Articles & Reviews

Broadsheets: review of three poetry books

Maxine Tynes, Borrowed Beauty, Potterfield Press, $7.95.
Kenneth Radu, Letter to a Distant Father, Brick Books/Coldstream, $8.75.
A.R. Kazuk, Microphones, Brick Books/Coldstream, $9.50.

Review by Stephen Morrissey
Canadian Literature, no. 119
winter, 1988

It's too bad that the poetry broadsheet isn't more a part of our publishing tradition in Canada. How much better it would be if poets would publish only their best work, even if just a single poem, than the forty-nine to fifty pages that qualify as "books" according to the Canada Council. For the last fifteen years too many books of poetry have been published every year. Until broadsheets become more popular, or qualify poets for some kind of recognition by the Canada Council, every year we will have to wade through dozens of new poetry books in our search for what will make a lasting contribution to our literature.

A case for a broadsheet instead of a book is Borrowed Beauty by Maxine Tynes. Tynes is a politicized writer but she is not a poet yet; her writing deals overwhelmingly with the consciousness of what it means to be black in a predominantly white society. Unfortunately, she does not present the black experience in emotionally charged situations that might engage the reader's sympathy; her anecdotes tend to be superficially described; at other times her poems are full of rhetoric and, at times, clichéd left-wing propaganda with which she assumes the reader agrees. Some of her work sounds as if it is written to be read before a group of politically like-minded people, but not in front of an audience who know anything about poetry. Her poem "Avec Mes Soeurs, Con Mis Hermanas, With My Sisters" is little more than the propaganda poetry one would expect to hear being read in Cuba or Nicaragua at an Independence Day Rally. Its political generalizations fail to challenge the reader:

your words of blood and struggle
rise and root like trees
in our collective auditorium
hearts and minds
this peace conference night
plush and comfortable
as your words fall like knives
we, too, are Nicaraguan

Tynes's work has an oral quality that emphasizes rhythm over concision, imagery, and emotions; this voice will be missed by those who do not read the poetry aloud. Tynes is a writer with something important to say however, she needs to be more lucid in the articulation of her message.

The title poem in Kenneth Radu's Letter to a Distant Father would also make an excellent broadsheet. It is, a well-crafted poem that meditates on Rudu's discovery that his father, whom he believed dead after the author's childhood escape from an eastern European country at ten years of age, is still alive in a Black Sea hospital. Radu contrasts his present life in a high-tech society with his father's rural existence that seems, not only thousands of miles away, but perhaps centuries distant from today:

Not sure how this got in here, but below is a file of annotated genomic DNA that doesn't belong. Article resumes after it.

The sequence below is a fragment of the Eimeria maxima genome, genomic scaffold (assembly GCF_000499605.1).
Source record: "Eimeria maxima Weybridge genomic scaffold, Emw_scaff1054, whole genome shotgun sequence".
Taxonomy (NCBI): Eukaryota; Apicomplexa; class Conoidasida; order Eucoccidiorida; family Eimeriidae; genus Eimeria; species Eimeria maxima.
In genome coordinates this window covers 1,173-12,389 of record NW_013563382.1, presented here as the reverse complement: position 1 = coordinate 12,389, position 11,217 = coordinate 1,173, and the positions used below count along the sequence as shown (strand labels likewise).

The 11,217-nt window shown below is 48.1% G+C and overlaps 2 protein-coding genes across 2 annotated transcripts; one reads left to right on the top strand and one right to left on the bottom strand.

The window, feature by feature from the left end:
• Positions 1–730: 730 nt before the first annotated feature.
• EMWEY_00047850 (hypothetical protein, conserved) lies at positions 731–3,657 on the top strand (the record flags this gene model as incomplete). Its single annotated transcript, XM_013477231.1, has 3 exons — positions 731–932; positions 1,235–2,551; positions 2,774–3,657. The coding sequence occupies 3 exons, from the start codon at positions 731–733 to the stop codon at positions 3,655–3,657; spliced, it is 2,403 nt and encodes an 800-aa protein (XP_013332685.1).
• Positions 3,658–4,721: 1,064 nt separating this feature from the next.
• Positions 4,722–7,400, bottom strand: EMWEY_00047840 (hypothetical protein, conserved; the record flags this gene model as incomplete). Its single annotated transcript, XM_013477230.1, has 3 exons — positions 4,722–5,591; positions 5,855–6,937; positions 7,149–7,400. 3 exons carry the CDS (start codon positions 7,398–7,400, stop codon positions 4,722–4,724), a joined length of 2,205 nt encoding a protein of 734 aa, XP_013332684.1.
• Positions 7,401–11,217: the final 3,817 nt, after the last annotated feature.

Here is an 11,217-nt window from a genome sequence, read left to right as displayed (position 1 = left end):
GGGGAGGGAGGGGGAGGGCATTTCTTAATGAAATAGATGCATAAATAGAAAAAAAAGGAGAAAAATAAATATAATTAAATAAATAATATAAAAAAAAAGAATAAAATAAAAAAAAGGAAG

Father, remember blue mist seeping
down the moumain range.
explosions of hot sun
against our swarthy cheeks
when we stepped out of the church
of incense and shadows?
I don't go now.
The official who writes
begs respectfully to inform
that you tilt through silentnlenl
corridors as if waiting
for a secret door to open,
that your left arm shakes from palsy.

Radu's poem avoids sentimentality in favour of authentic feeling; the father's ghostlike return is a time for reflection on Radu's own existence, which he shares with the reader as though they were two friends sluing listening to this news together.

The other poems in Radu's book arc also well crafted but some are more artifice than art. "Royal Women" is such a poem; it presents portraits of various women who were either executed or exiled, some along with their fallen royal husbands, but it is more an exercise in writing than an articulation of insight.

It would be more difficult to excerpt a page or two to publish as a broadsheet, from A, R. Kazuk's Microphones, but it could be done. This is a book-length poem that could just as easily, and perhaps to its benefit, be written in prose; indeed, one wonders why this story of an imaginary character, Samson Tull, was written in poetic form at all. The story is about Tull's meeting various other characters, having erotic encounters, joining the police force, killing someone, and finally ending up as Head of Internal Security for the United Nations Building. In addition to all of this, the book is also a video text.

There are two simultaneous narratives in this volume: one, italicized, is a commentary on Tull's activities: the other alternates between a ponderous "poetic" language and the more accessible language of some of the characters. Here is Jésus Niero, Tull's partner, talking:

Man, when I was born my father took me into the hills and cut my warts. Killed a chicken for each one. Like that's why my hands and face look like dried peaches, man, where these scars come from, like why I look so old. I lake after him my father. He smash up a lot of sluts, man, when he alive!

Such "fiction" in poetry failed to hold my interest; I found the language ponderous and tedious when it should have been consistently quick-moving and exciting.

Copyright © 2007 The author